Dear Lifehacker, My apartment is boring and I want it to be really cool, but I don't know much about interior design and I don't have very much money. What can I do to make my home look cool and not really dull? Sincerely, Design Out of Reach
Making your home look nice is actually not as hard as you think. Although you'll want to know a few design principles to help you make the best possible choices, your primary goal simply needs to be to create an environment that exemplifies who you are. I spoke with Bradford Shellhammer, one of the founders of Fab.com (a site that offers steep discounts on all kinds of design items), for some guidance. He offered several suggestions on making just about any home a well-designed place imbued with your personal aesthetic.
First things first, you need to make a plan before you go out and start picking up the things you need. Bradford said he sees people often go out and just buy furniture or random art to fill the walls because they know these are things that homes are supposed to have. This tends to breed the kind of boring home you want to avoid because it's purely utilitarian. When you plan ahead, you can get everything you need without sacrificing design.
Select A Colour Scheme
Picking a colour scheme is an important first step because it will inform the majority of the choices you make. Bradford suggested starting with a few colours you like, so that the choice is personal, and working from there. Finding a colour scheme that suits you doesn't require a knowledge of colour theory (although you can learn the basics here) because all you need to do is explore existing schemes. One of the best places to do that is at Adobe Kuler, as it offers a variety of different colour collections that you can explore. If you want to practise putting a few colours together yourself, the site will let you do this as well. It's a very useful tool to employ when you're exploring the colours that are going to inform all of your design choices.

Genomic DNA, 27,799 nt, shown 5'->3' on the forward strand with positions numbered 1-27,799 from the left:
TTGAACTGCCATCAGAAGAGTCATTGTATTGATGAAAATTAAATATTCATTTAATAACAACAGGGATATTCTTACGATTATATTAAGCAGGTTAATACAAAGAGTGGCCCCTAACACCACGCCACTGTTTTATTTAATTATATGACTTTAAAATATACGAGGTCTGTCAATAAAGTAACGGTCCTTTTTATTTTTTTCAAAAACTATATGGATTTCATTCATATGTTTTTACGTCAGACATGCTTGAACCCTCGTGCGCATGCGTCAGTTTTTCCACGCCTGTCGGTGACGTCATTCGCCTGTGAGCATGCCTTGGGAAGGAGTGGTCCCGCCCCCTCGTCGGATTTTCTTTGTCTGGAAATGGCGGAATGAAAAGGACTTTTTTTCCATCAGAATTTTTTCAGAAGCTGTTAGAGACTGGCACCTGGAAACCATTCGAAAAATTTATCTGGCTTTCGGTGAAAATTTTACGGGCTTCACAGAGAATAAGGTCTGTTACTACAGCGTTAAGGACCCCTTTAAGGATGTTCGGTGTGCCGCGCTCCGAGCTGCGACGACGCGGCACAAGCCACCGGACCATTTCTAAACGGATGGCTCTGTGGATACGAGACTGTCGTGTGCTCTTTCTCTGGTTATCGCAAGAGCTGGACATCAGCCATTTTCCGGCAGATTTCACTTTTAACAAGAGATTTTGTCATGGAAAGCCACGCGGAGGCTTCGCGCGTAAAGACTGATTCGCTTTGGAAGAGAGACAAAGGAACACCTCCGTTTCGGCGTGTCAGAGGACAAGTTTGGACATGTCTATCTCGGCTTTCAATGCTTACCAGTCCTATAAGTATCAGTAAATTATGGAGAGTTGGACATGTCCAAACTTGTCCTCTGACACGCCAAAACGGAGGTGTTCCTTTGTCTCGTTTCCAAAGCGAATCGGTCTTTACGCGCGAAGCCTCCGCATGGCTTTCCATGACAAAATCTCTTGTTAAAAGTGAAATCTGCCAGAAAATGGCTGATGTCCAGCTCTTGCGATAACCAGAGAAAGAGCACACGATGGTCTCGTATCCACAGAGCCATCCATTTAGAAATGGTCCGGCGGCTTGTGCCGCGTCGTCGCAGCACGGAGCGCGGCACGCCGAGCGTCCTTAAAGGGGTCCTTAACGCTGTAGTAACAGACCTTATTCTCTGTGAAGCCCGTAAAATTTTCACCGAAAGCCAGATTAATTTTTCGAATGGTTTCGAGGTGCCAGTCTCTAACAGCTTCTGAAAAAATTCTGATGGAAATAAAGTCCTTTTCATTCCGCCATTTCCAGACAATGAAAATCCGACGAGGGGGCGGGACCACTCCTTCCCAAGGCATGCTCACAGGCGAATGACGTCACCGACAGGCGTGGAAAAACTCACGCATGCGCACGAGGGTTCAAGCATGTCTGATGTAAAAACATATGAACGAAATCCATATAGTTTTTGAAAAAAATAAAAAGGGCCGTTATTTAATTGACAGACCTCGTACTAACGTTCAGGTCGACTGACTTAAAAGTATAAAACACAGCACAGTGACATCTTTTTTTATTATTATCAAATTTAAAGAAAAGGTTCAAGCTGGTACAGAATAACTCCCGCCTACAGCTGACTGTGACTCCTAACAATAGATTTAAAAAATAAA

Steal What You See
When you're putting your plan together, don't be afraid to steal somebody else's idea and repurpose it for your own home. Chances are you're going to want to make a few changes, so you're not going to wind up with the exact same look by your own design, but you'll also have a difficult time finding every little piece of furniture and art in a photo of a room you want to copy. Even though you'll have natural differences, don't be afraid to combine ideas as well. Bradford suggests picking up a shelter magazine (like Dwell, or whatever suits your personal style) and finding ideas you can bring to your own home.
Mix and Match Your Furniture